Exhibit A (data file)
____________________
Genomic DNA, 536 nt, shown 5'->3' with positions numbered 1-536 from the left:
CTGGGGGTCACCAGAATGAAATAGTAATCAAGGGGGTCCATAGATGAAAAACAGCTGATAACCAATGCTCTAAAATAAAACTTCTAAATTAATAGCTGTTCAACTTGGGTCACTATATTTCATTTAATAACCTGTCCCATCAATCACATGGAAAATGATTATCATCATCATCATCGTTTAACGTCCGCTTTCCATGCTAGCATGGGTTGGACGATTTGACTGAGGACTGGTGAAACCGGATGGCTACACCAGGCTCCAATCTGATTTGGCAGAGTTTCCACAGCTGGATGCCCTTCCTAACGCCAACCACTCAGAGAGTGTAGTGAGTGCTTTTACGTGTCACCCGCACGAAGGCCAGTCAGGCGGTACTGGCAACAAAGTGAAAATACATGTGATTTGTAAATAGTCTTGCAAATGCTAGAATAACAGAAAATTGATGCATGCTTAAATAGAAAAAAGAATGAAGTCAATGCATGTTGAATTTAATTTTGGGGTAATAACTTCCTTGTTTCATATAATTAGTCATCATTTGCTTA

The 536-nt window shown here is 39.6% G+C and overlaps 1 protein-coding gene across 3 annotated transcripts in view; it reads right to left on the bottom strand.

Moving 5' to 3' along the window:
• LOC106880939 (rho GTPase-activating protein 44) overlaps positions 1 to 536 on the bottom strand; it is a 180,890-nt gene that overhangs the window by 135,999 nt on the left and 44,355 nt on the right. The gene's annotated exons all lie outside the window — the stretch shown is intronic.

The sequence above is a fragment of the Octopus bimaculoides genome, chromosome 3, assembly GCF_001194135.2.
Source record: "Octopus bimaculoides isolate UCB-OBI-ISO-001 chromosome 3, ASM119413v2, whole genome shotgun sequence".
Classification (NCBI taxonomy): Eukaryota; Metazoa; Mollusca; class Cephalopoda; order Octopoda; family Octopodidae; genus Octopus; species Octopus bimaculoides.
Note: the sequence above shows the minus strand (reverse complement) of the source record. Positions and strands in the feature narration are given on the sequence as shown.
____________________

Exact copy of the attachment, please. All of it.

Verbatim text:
Genomic DNA, 536 nt, shown 5'->3' with positions numbered 1-536 from the left:
CTGGGGGTCACCAGAATGAAATAGTAATCAAGGGGGTCCATAGATGAAAAACAGCTGATAACCAATGCTCTAAAATAAAACTTCTAAATTAATAGCTGTTCAACTTGGGTCACTATATTTCATTTAATAACCTGTCCCATCAATCACATGGAAAATGATTATCATCATCATCATCGTTTAACGTCCGCTTTCCATGCTAGCATGGGTTGGACGATTTGACTGAGGACTGGTGAAACCGGATGGCTACACCAGGCTCCAATCTGATTTGGCAGAGTTTCCACAGCTGGATGCCCTTCCTAACGCCAACCACTCAGAGAGTGTAGTGAGTGCTTTTACGTGTCACCCGCACGAAGGCCAGTCAGGCGGTACTGGCAACAAAGTGAAAATACATGTGATTTGTAAATAGTCTTGCAAATGCTAGAATAACAGAAAATTGATGCATGCTTAAATAGAAAAAAGAATGAAGTCAATGCATGTTGAATTTAATTTTGGGGTAATAACTTCCTTGTTTCATATAATTAGTCATCATTTGCTTA

The 536-nt window shown here is 39.6% G+C and overlaps 1 protein-coding gene across 3 annotated transcripts in view; it reads right to left on the bottom strand.

Moving 5' to 3' along the window:
• LOC106880939 (rho GTPase-activating protein 44) overlaps positions 1 to 536 on the bottom strand; it is a 180,890-nt gene that overhangs the window by 135,999 nt on the left and 44,355 nt on the right. The gene's annotated exons all lie outside the window — the stretch shown is intronic.

The sequence above is a fragment of the Octopus bimaculoides genome, chromosome 3, assembly GCF_001194135.2.
Source record: "Octopus bimaculoides isolate UCB-OBI-ISO-001 chromosome 3, ASM119413v2, whole genome shotgun sequence".
Classification (NCBI taxonomy): Eukaryota; Metazoa; Mollusca; class Cephalopoda; order Octopoda; family Octopodidae; genus Octopus; species Octopus bimaculoides.
Note: the sequence above shows the minus strand (reverse complement) of the source record. Positions and strands in the feature narration are given on the sequence as shown.